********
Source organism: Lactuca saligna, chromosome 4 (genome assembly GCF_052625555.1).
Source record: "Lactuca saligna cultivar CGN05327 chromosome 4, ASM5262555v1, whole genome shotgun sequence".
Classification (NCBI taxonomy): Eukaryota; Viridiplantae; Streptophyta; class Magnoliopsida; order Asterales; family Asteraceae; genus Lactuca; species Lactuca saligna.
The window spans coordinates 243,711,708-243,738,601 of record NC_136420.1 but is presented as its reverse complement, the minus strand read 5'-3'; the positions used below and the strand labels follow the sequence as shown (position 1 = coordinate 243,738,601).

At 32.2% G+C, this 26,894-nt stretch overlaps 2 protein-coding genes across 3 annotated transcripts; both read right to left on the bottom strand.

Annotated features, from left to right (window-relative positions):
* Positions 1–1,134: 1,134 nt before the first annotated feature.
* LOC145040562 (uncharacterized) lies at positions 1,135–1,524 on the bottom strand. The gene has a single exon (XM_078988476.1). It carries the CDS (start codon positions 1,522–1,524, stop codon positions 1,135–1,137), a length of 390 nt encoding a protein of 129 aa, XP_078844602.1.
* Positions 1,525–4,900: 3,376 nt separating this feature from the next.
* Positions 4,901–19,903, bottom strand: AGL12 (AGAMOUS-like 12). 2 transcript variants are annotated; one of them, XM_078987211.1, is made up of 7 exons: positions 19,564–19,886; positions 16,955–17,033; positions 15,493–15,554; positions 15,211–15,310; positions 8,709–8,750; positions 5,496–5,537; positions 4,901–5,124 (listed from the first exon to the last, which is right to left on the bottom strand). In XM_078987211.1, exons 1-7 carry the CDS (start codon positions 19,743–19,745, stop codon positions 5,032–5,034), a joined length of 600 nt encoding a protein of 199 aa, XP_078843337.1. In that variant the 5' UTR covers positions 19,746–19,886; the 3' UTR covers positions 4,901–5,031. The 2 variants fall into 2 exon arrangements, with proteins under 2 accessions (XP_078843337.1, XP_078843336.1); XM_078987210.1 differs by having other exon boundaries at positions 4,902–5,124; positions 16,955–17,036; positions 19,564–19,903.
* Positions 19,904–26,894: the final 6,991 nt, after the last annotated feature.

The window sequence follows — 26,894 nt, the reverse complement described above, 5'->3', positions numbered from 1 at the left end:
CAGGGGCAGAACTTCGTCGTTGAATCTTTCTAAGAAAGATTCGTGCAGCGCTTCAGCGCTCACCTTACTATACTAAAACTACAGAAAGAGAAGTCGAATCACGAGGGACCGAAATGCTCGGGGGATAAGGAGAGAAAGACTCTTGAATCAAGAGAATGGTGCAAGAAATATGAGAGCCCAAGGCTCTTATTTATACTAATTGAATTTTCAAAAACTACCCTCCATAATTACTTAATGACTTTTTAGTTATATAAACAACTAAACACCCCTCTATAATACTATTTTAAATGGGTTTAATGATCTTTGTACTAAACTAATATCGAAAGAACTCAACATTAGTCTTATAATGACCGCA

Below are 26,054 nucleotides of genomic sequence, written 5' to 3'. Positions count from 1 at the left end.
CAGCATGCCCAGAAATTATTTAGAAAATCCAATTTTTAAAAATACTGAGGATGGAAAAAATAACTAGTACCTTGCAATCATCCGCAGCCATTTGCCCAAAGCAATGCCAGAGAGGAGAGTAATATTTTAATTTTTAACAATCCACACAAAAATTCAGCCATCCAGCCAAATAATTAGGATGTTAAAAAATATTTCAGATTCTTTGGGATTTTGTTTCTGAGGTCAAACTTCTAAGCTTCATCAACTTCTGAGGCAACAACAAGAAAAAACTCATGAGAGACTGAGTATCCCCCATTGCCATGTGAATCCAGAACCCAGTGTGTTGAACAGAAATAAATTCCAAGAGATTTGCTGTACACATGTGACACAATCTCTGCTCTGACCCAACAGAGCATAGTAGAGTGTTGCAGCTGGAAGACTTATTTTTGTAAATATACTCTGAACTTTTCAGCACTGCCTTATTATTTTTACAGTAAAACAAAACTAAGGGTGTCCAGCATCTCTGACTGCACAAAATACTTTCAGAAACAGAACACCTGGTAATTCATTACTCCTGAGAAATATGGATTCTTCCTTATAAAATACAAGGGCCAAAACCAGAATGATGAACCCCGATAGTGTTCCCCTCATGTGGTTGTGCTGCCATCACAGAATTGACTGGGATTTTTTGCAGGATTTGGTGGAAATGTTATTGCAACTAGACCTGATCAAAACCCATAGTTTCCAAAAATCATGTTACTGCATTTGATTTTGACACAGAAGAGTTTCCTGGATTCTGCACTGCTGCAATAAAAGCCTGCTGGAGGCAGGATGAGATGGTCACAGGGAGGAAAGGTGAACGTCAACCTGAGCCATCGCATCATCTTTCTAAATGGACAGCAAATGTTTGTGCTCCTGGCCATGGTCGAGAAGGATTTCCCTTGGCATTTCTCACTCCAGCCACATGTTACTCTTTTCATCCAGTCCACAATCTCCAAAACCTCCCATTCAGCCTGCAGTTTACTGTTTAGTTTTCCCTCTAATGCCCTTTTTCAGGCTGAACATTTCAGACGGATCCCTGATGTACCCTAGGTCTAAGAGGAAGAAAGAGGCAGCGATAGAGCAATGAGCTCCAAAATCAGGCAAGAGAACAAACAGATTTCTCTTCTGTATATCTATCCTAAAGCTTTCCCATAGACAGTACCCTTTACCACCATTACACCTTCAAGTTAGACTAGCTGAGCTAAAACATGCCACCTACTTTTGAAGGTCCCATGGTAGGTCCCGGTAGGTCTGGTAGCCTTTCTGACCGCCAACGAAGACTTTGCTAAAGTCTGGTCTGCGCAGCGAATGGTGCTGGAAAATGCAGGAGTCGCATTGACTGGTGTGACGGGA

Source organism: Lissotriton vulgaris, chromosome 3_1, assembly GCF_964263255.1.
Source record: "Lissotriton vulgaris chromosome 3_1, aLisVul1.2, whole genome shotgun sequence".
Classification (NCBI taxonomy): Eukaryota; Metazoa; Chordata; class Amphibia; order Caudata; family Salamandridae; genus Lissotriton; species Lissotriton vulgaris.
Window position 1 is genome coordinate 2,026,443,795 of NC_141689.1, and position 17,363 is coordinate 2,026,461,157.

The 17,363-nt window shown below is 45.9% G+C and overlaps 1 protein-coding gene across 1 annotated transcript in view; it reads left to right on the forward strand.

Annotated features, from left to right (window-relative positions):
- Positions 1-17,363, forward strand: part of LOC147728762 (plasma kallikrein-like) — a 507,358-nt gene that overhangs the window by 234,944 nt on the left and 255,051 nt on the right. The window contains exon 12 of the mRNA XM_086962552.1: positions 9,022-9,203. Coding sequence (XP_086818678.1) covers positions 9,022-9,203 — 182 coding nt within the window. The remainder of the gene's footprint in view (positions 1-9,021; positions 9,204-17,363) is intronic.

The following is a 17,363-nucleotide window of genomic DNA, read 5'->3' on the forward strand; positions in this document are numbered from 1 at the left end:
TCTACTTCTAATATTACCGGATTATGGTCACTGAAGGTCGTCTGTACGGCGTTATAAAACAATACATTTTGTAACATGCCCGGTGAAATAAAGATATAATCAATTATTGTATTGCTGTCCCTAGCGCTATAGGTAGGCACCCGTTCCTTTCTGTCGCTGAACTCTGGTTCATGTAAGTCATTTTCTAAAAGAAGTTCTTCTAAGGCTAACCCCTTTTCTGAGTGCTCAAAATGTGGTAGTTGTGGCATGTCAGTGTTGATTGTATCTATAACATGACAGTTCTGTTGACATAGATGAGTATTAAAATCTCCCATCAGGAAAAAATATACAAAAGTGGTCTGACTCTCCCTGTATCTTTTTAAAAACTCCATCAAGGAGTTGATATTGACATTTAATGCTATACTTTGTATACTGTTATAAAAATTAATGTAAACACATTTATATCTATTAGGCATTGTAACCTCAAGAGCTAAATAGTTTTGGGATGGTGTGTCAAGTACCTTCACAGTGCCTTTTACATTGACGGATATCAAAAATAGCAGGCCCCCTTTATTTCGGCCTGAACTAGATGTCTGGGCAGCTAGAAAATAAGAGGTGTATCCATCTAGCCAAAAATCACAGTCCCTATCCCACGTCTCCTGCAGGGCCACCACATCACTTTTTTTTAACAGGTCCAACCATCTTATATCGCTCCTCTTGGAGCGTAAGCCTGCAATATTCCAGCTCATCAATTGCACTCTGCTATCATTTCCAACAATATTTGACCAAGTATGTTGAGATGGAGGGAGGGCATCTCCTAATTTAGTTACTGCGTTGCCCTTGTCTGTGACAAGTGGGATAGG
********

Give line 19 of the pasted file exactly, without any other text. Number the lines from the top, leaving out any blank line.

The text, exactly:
Window position 1 is genome coordinate 2,026,443,795 of NC_141689.1, and position 17,363 is coordinate 2,026,461,157.